Schmidt challenging nursing home vaccine mandate


Republican Kansas Attorney General Derek Schmidt on Wednesday filed a third lawsuit challenging Biden administration vaccine mandates, this time for health care facilities that participate in Medicaid and Medicare programs.

Schmidt joined with nine other states, including Missouri, to file a lawsuit in federal court in St. Louis seeking to stop the Centers for Medicare & Medicaid Services from imposing a vaccine mandate on facilities such as nursing homes and rural health clinics.

“Kansas healthcare facilities and their employees are already facing hardships due to the stresses of the pandemic and the current labor shortage,” Schmidt said in a statement.

“Placing this additional mandate on healthcare facilities and employees will exacerbate this problem and will likely lead some facilities – particularly those in underserved, rural areas – to close due to an inability to hire sufficient staff,” he said.

The lawsuit notes that Missouri is experiencing a health care worker shortage, with a recent study by the Missouri State Board of Nursing and the University of Missouri showing that 97 of Missouri’s 114 counties have a nursing shortage.

As of January 2021, Missouri had a staff nurse vacancy of 12% with 4,894 vacant staff
nurse positions.

Additionally, staff nurse turnover is the highest it has been in 20 years at 18.1% with the combined turnover rate among all health care professions at 21.5%.

The lawsuit also points to Nebraska where the latest data from 2018 indicated that there were more than 4,300 job openings for registered nurses.

The lawsuit cites state data showing that nine assisted living facilities and 20 nursing homes in rural Nebraska have closed since 2019.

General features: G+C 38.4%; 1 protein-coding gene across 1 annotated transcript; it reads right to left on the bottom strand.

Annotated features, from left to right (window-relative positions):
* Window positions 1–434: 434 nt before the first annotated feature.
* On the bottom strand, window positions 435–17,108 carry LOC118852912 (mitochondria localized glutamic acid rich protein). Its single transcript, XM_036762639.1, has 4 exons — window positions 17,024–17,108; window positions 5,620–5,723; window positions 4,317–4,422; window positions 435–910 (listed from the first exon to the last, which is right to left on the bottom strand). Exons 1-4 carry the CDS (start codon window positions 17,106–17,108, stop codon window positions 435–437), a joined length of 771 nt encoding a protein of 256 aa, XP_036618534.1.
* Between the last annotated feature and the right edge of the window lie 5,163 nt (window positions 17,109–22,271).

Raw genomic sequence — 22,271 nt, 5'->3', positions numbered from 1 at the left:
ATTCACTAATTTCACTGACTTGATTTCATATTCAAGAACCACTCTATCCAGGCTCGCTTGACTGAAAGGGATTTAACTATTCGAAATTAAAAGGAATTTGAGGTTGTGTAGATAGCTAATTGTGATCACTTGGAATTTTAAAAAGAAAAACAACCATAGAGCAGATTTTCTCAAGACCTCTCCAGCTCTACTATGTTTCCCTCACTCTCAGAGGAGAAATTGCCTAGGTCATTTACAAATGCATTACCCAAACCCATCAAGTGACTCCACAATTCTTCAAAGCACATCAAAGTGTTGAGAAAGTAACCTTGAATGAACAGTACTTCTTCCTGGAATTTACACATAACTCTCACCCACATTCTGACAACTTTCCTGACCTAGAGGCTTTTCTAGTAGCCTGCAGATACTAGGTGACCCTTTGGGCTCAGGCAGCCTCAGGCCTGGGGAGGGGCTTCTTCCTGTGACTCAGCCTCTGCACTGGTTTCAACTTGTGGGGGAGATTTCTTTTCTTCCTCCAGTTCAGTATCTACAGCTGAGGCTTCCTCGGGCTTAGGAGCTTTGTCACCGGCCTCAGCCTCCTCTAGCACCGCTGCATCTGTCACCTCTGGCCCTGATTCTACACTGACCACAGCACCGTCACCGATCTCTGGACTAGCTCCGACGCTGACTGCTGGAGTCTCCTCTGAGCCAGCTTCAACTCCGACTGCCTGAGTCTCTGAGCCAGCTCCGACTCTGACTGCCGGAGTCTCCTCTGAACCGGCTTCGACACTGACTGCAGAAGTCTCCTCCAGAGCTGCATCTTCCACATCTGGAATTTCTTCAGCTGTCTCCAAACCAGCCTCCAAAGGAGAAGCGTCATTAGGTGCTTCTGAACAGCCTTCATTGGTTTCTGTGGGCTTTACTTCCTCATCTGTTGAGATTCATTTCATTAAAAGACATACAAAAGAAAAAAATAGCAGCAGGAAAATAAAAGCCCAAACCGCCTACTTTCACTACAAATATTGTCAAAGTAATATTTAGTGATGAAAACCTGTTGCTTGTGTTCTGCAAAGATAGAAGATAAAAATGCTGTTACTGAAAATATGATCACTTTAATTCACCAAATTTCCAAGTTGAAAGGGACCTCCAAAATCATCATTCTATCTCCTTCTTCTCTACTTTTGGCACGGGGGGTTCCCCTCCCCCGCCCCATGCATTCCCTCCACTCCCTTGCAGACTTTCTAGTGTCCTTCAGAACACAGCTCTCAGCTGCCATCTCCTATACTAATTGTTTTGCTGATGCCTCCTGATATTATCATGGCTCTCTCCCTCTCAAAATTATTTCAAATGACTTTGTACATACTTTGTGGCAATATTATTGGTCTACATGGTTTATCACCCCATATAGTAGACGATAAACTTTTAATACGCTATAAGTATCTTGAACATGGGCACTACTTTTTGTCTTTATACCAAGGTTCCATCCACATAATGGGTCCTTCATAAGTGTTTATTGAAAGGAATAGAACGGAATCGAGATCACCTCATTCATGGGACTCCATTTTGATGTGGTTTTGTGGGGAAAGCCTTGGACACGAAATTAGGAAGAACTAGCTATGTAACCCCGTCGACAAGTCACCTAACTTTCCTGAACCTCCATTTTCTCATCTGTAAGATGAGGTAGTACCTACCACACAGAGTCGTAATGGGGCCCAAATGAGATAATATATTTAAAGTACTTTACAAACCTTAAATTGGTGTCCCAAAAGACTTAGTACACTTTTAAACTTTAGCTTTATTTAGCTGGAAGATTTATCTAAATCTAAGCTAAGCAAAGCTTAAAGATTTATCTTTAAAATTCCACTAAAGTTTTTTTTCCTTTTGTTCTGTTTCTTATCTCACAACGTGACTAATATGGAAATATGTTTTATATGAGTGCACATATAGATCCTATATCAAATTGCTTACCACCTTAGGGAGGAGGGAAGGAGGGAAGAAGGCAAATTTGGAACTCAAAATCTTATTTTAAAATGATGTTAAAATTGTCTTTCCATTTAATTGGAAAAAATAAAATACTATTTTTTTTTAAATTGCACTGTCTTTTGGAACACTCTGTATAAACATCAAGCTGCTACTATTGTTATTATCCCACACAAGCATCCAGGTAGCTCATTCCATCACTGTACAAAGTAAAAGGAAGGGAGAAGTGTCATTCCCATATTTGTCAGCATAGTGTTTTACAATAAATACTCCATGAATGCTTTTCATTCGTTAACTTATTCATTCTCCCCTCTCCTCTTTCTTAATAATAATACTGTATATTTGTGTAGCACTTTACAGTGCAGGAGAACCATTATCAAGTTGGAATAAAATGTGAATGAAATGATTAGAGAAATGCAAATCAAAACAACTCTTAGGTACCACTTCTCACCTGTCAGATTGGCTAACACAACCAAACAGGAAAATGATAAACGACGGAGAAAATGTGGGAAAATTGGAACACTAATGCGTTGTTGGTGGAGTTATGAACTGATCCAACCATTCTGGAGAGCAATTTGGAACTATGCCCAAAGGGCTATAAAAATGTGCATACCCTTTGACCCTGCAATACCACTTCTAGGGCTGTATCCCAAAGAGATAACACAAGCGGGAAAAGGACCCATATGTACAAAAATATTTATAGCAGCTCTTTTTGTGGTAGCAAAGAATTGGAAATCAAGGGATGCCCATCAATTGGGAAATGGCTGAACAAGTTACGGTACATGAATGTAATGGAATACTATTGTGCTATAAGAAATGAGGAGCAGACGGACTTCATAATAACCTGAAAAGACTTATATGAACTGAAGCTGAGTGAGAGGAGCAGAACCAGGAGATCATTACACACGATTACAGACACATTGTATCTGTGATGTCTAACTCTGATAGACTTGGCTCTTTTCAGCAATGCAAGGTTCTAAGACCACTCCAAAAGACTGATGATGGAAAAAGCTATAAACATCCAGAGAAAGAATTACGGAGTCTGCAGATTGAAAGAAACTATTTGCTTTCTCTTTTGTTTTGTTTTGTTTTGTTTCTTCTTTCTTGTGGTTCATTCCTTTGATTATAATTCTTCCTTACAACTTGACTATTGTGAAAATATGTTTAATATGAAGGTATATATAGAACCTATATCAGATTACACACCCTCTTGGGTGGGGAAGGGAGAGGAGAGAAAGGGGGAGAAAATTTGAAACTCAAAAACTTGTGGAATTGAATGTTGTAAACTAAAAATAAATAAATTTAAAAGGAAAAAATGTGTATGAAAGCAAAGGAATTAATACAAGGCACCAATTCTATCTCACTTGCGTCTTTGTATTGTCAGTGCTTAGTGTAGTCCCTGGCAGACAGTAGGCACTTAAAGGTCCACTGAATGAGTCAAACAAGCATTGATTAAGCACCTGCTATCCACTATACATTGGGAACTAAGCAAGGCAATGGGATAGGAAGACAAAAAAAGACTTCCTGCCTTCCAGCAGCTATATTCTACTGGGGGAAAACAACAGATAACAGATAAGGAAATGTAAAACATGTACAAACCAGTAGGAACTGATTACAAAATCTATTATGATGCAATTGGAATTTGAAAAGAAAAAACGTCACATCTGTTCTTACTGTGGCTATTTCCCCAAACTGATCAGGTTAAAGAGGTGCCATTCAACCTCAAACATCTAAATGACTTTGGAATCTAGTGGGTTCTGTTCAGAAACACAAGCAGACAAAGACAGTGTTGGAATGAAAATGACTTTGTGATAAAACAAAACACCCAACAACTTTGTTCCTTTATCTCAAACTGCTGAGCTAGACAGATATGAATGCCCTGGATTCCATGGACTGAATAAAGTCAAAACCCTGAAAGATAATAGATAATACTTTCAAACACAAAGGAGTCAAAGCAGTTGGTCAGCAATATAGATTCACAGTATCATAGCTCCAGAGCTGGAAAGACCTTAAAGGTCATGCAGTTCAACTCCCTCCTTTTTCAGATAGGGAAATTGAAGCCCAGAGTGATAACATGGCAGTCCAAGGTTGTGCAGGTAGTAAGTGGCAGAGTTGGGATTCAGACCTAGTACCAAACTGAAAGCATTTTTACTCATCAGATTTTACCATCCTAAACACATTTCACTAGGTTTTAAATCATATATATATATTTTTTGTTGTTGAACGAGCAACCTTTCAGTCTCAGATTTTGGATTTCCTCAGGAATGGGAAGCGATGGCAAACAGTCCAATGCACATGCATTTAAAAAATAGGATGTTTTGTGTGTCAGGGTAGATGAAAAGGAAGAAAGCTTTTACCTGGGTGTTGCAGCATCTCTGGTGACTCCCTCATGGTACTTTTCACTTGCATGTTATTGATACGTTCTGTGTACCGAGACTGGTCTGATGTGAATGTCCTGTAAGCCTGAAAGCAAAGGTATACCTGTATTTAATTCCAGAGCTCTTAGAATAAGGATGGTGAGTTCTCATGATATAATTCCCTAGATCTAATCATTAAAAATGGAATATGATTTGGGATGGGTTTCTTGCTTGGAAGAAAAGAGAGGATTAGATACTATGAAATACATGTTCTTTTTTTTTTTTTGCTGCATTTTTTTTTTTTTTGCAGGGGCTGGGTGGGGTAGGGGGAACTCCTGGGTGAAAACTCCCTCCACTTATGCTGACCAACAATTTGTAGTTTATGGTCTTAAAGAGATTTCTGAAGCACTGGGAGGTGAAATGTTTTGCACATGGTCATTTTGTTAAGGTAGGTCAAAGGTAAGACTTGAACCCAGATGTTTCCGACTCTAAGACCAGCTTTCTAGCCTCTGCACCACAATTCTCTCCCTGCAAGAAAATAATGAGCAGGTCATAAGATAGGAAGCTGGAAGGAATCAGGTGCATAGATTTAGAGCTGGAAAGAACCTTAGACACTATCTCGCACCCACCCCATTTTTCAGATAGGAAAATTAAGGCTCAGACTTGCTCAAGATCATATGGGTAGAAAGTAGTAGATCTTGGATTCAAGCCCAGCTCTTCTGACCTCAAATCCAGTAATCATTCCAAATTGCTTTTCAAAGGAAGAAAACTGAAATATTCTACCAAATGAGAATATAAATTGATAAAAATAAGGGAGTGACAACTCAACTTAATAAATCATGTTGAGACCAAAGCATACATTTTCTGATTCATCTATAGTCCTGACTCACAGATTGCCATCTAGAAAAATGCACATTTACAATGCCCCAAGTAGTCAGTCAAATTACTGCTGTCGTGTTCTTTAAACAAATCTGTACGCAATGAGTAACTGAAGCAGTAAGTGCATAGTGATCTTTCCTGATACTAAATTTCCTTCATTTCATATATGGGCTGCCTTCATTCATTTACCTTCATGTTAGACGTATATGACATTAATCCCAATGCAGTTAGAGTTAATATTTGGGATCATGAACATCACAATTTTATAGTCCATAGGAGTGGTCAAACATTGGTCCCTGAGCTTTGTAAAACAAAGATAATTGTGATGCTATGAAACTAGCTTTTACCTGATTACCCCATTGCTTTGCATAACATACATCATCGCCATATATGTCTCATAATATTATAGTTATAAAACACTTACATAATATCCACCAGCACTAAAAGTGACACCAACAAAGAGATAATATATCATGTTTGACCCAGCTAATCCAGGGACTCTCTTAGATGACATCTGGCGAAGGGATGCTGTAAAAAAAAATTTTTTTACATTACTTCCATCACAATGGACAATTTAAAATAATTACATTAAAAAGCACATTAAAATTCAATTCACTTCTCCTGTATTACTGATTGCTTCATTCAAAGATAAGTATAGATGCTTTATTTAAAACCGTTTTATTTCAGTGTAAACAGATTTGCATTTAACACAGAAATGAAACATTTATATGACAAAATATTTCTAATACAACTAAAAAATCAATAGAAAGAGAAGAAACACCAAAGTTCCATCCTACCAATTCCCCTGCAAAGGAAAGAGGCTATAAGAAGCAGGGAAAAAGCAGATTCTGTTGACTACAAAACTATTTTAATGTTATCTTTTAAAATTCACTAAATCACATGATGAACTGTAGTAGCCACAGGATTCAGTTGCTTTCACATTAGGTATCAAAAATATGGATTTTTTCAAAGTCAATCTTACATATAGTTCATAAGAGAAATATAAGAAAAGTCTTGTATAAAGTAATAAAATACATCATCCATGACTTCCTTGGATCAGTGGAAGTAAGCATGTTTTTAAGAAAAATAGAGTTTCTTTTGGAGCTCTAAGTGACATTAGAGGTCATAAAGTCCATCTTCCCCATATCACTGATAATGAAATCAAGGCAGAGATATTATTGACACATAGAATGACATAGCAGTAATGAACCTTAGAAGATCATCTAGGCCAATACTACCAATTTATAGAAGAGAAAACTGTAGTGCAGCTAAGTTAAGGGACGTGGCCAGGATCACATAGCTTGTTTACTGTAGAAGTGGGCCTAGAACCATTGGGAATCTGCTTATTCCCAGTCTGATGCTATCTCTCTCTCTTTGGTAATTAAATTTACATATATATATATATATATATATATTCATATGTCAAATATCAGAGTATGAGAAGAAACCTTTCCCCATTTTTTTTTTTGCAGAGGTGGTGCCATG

“The case illustrates why the police power over compulsory vaccination has always been the province of – and still properly belongs to – the states,” the attorneys general wrote in their petition.

“Vaccination requirements are matters that depend on local factors and conditions. Whatever might make sense in New York City, St. Louis or Omaha could be decidedly counterproductive and harmful in rural communities…

“Federalism allows states to tailor such matters in the best interests of their communities. The heavy hand of CMS’s nationwide mandate does not.”

Margaret Farley, executive director of Kansas Advocates for Better Care, said the lawsuit would only serve to undermine for protections for nursing home residents.

Farley said nursing homes have been “ground zero” for the outbreak and spread of COVID-19.

“Now is not the time to be foolhardy and let down our guard by weakening the most effective protection that has been proven to keep nursing home residents safe,” Farley said in a statement.

“When combined with other infection control protocols, vaccines not only protect residents, their family members, and visitors, but also protect staff within those homes who live and interact with the community outside the facility.”

Schmidt has already filed two legal challenges against separate vaccine mandates.

Schmidt signed onto separate lawsuits asking judges to declare illegal two different federal vaccine mandates, one for federal contractors and the other for private employers with 100 or more employees.